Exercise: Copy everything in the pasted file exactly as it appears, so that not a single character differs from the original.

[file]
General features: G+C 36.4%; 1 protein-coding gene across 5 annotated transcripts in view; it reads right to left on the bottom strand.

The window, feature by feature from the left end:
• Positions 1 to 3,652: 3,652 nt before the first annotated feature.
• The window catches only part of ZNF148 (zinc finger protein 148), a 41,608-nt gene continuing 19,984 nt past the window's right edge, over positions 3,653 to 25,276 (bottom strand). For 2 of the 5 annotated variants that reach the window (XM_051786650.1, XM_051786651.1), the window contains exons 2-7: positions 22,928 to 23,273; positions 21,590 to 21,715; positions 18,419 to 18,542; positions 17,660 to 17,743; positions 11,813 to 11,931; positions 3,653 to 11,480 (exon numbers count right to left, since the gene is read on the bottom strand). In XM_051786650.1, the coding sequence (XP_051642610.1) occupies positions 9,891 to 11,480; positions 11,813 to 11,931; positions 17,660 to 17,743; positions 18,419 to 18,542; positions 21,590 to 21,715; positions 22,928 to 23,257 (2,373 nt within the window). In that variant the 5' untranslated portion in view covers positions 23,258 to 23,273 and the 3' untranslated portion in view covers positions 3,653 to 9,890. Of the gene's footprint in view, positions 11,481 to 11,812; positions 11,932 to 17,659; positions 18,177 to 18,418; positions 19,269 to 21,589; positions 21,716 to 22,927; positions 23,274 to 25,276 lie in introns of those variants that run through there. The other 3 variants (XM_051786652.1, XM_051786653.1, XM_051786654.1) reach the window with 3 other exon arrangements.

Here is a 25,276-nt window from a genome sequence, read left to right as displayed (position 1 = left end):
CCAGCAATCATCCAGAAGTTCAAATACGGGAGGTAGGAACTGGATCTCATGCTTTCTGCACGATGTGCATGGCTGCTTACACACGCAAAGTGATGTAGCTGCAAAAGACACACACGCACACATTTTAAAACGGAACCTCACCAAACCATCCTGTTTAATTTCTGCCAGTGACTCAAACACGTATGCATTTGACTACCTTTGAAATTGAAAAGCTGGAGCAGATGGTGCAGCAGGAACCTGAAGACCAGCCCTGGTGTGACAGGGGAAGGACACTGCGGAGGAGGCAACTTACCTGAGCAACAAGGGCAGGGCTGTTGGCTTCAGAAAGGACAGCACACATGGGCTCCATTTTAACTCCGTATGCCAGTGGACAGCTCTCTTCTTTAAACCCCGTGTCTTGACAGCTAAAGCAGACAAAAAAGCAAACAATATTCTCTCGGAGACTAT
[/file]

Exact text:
General features: G+C 36.4%; 1 protein-coding gene across 5 annotated transcripts in view; it reads right to left on the bottom strand.

The window, feature by feature from the left end:
• Positions 1 to 3,652: 3,652 nt before the first annotated feature.
• The window catches only part of ZNF148 (zinc finger protein 148), a 41,608-nt gene continuing 19,984 nt past the window's right edge, over positions 3,653 to 25,276 (bottom strand). For 2 of the 5 annotated variants that reach the window (XM_051786650.1, XM_051786651.1), the window contains exons 2-7: positions 22,928 to 23,273; positions 21,590 to 21,715; positions 18,419 to 18,542; positions 17,660 to 17,743; positions 11,813 to 11,931; positions 3,653 to 11,480 (exon numbers count right to left, since the gene is read on the bottom strand). In XM_051786650.1, the coding sequence (XP_051642610.1) occupies positions 9,891 to 11,480; positions 11,813 to 11,931; positions 17,660 to 17,743; positions 18,419 to 18,542; positions 21,590 to 21,715; positions 22,928 to 23,257 (2,373 nt within the window). In that variant the 5' untranslated portion in view covers positions 23,258 to 23,273 and the 3' untranslated portion in view covers positions 3,653 to 9,890. Of the gene's footprint in view, positions 11,481 to 11,812; positions 11,932 to 17,659; positions 18,177 to 18,418; positions 19,269 to 21,589; positions 21,716 to 22,927; positions 23,274 to 25,276 lie in introns of those variants that run through there. The other 3 variants (XM_051786652.1, XM_051786653.1, XM_051786654.1) reach the window with 3 other exon arrangements.

Here is a 25,276-nt window from a genome sequence, read left to right as displayed (position 1 = left end):
CCAGCAATCATCCAGAAGTTCAAATACGGGAGGTAGGAACTGGATCTCATGCTTTCTGCACGATGTGCATGGCTGCTTACACACGCAAAGTGATGTAGCTGCAAAAGACACACACGCACACATTTTAAAACGGAACCTCACCAAACCATCCTGTTTAATTTCTGCCAGTGACTCAAACACGTATGCATTTGACTACCTTTGAAATTGAAAAGCTGGAGCAGATGGTGCAGCAGGAACCTGAAGACCAGCCCTGGTGTGACAGGGGAAGGACACTGCGGAGGAGGCAACTTACCTGAGCAACAAGGGCAGGGCTGTTGGCTTCAGAAAGGACAGCACACATGGGCTCCATTTTAACTCCGTATGCCAGTGGACAGCTCTCTTCTTTAAACCCCGTGTCTTGACAGCTAAAGCAGACAAAAAAGCAAACAATATTCTCTCGGAGACTAT